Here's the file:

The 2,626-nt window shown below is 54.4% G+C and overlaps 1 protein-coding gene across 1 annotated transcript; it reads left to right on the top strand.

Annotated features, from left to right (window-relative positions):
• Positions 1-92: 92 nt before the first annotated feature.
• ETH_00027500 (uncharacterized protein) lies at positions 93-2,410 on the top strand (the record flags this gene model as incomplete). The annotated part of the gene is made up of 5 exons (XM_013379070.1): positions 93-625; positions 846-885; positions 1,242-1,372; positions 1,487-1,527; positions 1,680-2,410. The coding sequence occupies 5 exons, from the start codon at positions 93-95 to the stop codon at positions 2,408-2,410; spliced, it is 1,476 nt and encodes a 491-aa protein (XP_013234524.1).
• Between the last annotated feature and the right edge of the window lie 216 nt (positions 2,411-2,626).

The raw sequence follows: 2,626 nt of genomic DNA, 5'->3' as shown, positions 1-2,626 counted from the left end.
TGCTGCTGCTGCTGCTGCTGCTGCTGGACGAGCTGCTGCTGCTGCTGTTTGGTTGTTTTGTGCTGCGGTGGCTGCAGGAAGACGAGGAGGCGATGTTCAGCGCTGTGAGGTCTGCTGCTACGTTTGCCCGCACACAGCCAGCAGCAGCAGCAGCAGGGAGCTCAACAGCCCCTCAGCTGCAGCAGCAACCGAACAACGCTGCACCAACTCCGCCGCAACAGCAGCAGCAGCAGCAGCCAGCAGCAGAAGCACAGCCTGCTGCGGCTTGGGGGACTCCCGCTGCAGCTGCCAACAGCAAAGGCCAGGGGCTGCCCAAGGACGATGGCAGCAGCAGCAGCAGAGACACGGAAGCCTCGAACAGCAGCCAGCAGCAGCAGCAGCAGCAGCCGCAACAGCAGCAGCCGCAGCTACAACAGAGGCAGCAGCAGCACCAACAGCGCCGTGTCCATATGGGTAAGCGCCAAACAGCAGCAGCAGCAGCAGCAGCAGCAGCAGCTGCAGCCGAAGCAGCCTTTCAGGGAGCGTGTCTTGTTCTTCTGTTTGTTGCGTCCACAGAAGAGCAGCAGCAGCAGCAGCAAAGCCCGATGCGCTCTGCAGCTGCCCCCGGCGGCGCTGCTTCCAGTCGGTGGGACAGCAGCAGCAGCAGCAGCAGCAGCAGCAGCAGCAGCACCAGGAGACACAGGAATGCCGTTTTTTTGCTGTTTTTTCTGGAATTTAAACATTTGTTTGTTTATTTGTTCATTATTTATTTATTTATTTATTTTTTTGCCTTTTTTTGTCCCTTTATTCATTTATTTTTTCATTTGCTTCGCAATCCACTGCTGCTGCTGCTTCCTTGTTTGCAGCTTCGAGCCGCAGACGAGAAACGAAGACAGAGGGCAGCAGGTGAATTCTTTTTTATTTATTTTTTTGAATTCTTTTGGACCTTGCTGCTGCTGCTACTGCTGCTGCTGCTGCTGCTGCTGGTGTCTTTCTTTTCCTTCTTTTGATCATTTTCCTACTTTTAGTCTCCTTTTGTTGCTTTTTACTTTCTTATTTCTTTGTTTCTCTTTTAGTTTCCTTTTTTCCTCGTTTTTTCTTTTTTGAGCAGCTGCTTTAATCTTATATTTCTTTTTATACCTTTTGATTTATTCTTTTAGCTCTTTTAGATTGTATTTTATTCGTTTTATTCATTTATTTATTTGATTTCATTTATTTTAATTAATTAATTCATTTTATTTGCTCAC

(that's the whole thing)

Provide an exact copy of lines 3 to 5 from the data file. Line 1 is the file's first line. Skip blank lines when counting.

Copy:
• Positions 1-92: 92 nt before the first annotated feature.
• ETH_00027500 (uncharacterized protein) lies at positions 93-2,410 on the top strand (the record flags this gene model as incomplete). The annotated part of the gene is made up of 5 exons (XM_013379070.1): positions 93-625; positions 846-885; positions 1,242-1,372; positions 1,487-1,527; positions 1,680-2,410. The coding sequence occupies 5 exons, from the start codon at positions 93-95 to the stop codon at positions 2,408-2,410; spliced, it is 1,476 nt and encodes a 491-aa protein (XP_013234524.1).
• Between the last annotated feature and the right edge of the window lie 216 nt (positions 2,411-2,626).